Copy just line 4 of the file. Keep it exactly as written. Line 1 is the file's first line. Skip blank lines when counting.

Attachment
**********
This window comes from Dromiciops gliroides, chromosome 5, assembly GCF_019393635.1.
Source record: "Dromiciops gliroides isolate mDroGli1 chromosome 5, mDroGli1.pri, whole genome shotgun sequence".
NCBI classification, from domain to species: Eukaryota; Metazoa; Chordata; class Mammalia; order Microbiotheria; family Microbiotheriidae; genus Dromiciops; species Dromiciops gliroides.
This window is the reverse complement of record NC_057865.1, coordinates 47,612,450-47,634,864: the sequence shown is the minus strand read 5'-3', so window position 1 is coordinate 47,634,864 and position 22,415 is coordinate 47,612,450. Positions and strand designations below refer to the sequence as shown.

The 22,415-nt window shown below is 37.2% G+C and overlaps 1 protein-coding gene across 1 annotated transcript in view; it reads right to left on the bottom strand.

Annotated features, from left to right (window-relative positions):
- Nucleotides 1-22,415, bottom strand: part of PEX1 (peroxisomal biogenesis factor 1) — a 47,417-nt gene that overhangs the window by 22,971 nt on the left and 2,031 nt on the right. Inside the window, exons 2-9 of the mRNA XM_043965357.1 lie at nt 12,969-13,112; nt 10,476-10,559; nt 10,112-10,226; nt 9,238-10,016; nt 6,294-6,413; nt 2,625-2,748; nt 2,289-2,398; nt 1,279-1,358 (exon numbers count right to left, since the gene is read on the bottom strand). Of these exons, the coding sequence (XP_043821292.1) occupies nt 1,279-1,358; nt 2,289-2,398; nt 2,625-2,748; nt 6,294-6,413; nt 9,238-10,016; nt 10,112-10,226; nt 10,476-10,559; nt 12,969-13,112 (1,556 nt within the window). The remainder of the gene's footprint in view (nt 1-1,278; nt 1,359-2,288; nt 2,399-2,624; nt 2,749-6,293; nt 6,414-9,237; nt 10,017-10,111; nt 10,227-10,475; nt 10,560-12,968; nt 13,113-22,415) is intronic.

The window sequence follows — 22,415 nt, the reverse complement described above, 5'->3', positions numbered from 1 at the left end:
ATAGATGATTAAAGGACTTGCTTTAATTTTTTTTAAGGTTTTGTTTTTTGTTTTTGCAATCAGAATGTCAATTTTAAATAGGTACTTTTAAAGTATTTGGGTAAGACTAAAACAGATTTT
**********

This window is the reverse complement of record NC_057865.1, coordinates 47,612,450-47,634,864: the sequence shown is the minus strand read 5'-3', so window position 1 is coordinate 47,634,864 and position 22,415 is coordinate 47,612,450. Positions and strand designations below refer to the sequence as shown.